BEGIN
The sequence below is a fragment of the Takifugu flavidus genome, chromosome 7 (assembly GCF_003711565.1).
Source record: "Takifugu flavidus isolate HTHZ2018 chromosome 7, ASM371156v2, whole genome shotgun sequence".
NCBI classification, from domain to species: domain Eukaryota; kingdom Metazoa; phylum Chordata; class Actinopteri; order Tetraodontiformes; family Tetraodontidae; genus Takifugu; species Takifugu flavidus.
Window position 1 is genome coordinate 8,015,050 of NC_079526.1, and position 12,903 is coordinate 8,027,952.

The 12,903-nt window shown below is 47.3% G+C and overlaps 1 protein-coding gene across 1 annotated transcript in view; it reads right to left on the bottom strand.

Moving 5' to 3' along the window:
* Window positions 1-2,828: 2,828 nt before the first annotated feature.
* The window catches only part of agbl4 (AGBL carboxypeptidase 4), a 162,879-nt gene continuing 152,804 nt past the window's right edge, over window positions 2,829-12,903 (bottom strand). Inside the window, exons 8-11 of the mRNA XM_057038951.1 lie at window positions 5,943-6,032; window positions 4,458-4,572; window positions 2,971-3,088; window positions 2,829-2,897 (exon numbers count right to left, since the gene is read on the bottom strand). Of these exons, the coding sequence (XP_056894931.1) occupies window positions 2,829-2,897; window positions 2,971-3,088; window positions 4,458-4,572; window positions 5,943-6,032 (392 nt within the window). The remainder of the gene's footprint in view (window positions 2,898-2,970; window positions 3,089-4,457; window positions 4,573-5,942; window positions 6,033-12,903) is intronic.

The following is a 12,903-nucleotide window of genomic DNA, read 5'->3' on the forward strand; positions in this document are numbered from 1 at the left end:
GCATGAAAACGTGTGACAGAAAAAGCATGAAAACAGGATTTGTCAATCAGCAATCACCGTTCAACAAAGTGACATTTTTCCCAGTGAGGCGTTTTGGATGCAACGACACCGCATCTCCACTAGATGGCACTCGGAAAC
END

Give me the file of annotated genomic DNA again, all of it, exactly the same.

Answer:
The sequence below is a fragment of the Takifugu flavidus genome, chromosome 7 (assembly GCF_003711565.1).
Source record: "Takifugu flavidus isolate HTHZ2018 chromosome 7, ASM371156v2, whole genome shotgun sequence".
NCBI classification, from domain to species: domain Eukaryota; kingdom Metazoa; phylum Chordata; class Actinopteri; order Tetraodontiformes; family Tetraodontidae; genus Takifugu; species Takifugu flavidus.
Window position 1 is genome coordinate 8,015,050 of NC_079526.1, and position 12,903 is coordinate 8,027,952.

The 12,903-nt window shown below is 47.3% G+C and overlaps 1 protein-coding gene across 1 annotated transcript in view; it reads right to left on the bottom strand.

Moving 5' to 3' along the window:
* Window positions 1-2,828: 2,828 nt before the first annotated feature.
* The window catches only part of agbl4 (AGBL carboxypeptidase 4), a 162,879-nt gene continuing 152,804 nt past the window's right edge, over window positions 2,829-12,903 (bottom strand). Inside the window, exons 8-11 of the mRNA XM_057038951.1 lie at window positions 5,943-6,032; window positions 4,458-4,572; window positions 2,971-3,088; window positions 2,829-2,897 (exon numbers count right to left, since the gene is read on the bottom strand). Of these exons, the coding sequence (XP_056894931.1) occupies window positions 2,829-2,897; window positions 2,971-3,088; window positions 4,458-4,572; window positions 5,943-6,032 (392 nt within the window). The remainder of the gene's footprint in view (window positions 2,898-2,970; window positions 3,089-4,457; window positions 4,573-5,942; window positions 6,033-12,903) is intronic.

The following is a 12,903-nucleotide window of genomic DNA, read 5'->3' on the forward strand; positions in this document are numbered from 1 at the left end:
GCATGAAAACGTGTGACAGAAAAAGCATGAAAACAGGATTTGTCAATCAGCAATCACCGTTCAACAAAGTGACATTTTTCCCAGTGAGGCGTTTTGGATGCAACGACACCGCATCTCCACTAGATGGCACTCGGAAAC